Colon polyps are growths on the lining of the colon or rectum. The colon and the rectum are parts of the large intestine. It is all part of the digestive system.
The two most common kinds of polyp are:
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The cause of colon polyps is unknown. It may be partly due to hereditary factors. There is a genetic condition called polyposis coli. It causes thousands of adenomatous polyps throughout the bowel.
Risk factors for colon polyps include:
Symptoms are often not present. Polyps are only found during an endoscopy or x-ray. If symptoms are present, they can include:
The doctor will ask about your symptoms and medical history. A physical exam will be done. Tests may include:
Depending on the size of the polyp, it may be removed. Large polyps are at high risk for becoming cancerous. They should be removed. Usually, polyps can be removed by colonoscopy.
If the polyps are very large, you may need to have surgery to have them removed. Your doctor may send the tissue from the removed polyps to be tested for cancer.
It’s not clear how polyps can be prevented. However, the following guidelines can help you stay healthy and may help prevent not only polyps but also colon cancer:
American Society of Colon and Rectal Surgeons
National Institute of Diabetes and Digestive and Kidney Diseases
Canadian Digestive Health Foundation
The Canadian Association of Gastroenterology
Colon polyps. American College of Pathologists website. Available at: http://www.cap.org/apps/docs/reference/myBiopsy/colon_adenomatous_polyps.pdf. Accessed February 8, 2013.
Kasper DL, Braunwald E, Fauci AS, et al. Harrison's Principles of Internal Medicine . 16th ed. New York, NY: The McGraw-Hill Companies; 2005.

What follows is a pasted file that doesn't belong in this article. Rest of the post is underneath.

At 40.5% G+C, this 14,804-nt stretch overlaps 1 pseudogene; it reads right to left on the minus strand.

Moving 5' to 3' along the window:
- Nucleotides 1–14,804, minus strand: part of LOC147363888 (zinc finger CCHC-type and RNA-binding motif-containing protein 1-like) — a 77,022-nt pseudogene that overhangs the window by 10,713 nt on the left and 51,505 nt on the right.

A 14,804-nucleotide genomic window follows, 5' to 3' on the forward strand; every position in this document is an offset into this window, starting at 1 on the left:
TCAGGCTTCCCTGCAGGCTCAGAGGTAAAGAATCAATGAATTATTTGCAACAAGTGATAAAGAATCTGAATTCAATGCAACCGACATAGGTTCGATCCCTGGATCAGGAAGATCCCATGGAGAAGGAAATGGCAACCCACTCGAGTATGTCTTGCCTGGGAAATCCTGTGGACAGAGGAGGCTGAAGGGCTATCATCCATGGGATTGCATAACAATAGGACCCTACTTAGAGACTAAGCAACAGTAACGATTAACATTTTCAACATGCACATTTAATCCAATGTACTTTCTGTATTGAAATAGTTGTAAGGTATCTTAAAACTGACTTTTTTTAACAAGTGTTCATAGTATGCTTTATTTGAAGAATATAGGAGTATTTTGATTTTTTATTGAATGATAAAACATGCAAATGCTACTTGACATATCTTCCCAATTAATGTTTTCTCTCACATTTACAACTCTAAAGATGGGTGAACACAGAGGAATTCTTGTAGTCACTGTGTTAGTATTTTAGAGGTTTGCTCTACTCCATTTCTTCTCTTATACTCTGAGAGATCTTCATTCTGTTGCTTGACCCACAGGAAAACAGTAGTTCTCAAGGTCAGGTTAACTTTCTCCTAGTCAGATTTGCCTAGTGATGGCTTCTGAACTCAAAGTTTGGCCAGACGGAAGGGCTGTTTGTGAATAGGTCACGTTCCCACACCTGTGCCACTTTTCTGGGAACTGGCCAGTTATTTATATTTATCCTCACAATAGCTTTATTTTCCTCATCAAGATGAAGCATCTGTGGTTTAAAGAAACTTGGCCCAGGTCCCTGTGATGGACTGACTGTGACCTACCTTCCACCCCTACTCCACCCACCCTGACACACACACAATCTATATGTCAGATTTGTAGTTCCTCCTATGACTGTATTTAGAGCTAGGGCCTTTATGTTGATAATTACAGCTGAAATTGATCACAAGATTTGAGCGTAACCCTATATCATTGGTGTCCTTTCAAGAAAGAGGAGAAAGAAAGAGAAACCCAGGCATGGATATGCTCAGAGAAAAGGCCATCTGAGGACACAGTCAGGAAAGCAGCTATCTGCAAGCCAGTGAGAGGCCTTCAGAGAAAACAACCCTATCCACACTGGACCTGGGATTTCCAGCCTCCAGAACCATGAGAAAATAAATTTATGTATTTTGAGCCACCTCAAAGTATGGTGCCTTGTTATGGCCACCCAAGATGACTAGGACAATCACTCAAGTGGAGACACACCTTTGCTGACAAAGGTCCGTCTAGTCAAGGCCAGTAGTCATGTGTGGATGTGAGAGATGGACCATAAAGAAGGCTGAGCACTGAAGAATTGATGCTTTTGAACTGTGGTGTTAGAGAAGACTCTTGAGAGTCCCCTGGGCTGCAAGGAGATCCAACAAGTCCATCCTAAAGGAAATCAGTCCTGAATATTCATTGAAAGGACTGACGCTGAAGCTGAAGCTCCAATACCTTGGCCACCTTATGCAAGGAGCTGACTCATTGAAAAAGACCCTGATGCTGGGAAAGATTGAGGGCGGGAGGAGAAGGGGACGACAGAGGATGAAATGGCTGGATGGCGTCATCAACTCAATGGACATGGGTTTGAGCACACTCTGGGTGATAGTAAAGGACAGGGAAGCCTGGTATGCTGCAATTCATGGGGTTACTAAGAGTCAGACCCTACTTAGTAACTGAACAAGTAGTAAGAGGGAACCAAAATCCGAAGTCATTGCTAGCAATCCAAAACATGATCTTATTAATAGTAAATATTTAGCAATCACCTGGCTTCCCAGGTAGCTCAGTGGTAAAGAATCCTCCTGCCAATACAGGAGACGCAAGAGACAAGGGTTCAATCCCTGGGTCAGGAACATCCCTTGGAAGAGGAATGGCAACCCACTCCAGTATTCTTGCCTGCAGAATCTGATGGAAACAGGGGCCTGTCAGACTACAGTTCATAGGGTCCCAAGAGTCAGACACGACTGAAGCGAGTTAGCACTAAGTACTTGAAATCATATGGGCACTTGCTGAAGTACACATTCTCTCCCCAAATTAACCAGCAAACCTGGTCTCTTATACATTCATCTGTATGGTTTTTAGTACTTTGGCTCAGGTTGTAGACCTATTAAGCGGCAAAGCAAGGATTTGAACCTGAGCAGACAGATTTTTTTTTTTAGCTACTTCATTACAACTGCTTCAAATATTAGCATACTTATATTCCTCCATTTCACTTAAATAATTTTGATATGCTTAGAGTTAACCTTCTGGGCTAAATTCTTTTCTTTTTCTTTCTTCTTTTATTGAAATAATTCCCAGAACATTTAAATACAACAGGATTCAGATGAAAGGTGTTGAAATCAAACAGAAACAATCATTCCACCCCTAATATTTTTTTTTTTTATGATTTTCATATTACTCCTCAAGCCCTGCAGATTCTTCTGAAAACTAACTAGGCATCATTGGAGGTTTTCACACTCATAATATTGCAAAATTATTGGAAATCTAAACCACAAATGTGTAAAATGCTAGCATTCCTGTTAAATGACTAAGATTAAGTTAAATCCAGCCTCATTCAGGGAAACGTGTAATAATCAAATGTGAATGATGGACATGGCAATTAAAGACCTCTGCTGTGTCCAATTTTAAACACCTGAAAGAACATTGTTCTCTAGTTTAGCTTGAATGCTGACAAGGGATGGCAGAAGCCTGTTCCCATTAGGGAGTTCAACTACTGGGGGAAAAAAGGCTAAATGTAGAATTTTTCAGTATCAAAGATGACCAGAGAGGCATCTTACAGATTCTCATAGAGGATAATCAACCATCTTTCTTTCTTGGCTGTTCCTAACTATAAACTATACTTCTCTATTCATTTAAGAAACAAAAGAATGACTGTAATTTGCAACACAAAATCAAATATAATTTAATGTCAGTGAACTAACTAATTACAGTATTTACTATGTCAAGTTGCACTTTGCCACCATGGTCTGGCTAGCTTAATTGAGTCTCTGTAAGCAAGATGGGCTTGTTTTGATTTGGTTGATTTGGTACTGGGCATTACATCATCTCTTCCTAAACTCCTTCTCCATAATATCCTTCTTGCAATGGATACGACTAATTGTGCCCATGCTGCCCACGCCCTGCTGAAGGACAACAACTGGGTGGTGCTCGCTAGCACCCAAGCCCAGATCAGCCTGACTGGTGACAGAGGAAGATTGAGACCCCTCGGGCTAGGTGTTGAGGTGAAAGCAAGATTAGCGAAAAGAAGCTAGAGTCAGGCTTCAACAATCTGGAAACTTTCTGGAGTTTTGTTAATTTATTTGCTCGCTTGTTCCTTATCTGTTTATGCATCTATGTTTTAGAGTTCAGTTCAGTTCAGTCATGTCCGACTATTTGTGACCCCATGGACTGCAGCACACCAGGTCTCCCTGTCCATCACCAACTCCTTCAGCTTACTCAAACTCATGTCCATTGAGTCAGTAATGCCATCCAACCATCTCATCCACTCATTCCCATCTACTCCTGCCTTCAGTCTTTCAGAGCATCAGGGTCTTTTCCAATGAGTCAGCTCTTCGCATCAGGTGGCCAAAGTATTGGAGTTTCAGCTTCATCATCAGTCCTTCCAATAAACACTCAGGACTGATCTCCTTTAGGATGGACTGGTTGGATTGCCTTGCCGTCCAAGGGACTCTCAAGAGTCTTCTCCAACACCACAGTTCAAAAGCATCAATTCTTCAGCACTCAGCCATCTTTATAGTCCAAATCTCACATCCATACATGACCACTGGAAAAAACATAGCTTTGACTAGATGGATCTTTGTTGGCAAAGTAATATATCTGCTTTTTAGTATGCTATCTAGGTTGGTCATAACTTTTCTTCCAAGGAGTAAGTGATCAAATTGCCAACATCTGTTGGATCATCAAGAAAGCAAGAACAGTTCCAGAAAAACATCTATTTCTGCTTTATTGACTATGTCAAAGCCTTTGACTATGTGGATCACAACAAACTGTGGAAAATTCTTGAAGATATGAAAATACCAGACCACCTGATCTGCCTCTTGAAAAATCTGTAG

Polyps of the colon and rectum. American Society of Colon and Rectal Surgeons website. Available at: http://www.fascrs.org/patients/conditions/polyps_of_the_colon_and_rectum/. Accessed February 8, 2013.
What I need to know about colon polyps. National Digestive Diseases Information Clearinghouse website. Available at: http://digestive.niddk.nih.gov/ddiseases/pubs/colonpolyps_ez/ . Updated April 30, 2012. Accessed February 8, 2013.
2/5/2009 DynaMed's Systematic Literature Surveillance http://www.ebscohost.com/dynamed/what.php : Kim Y, Kim Y, Lee S. An association between colonic adenoma and abdominal obesity: a cross-sectional study. BMC Gastroenterol. 2009;9:4.
5/11/2009 DynaMed's Systematic Literature Surveillance http://www.ebscohost.com/dynamed/what.php : Jacobs ET, Ahnen DJ, Ashbeck EL, et al. Association between body mass index and colorectal neoplasia at follow-up colonoscopy: a pooling study. Am J Epidemiol. 2009;169:657-666.
7/6/2009 DynaMed's Systematic Literature Surveillance http://www.ebscohost.com/dynamed/what.php : Wise LA, Rosenberg L, Palmer JR, Adams-Campbell LL. Anthropometric risk factors for colorectal polyps in African-American women. Obesity (Silver Spring). 2008;16:859-868. Epub 2008 Jan 24.
Last reviewed September 2012 by Mohei Abouzied, MD
Please be aware that this information is provided to supplement the care provided by your physician. It is neither intended nor implied to be a substitute for professional medical advice. CALL YOUR HEALTHCARE PROVIDER IMMEDIATELY IF YOU THINK YOU MAY HAVE A MEDICAL EMERGENCY. Always seek the advice of your physician or other qualified health provider prior to starting any new treatment or with any questions you may have regarding a medical condition.
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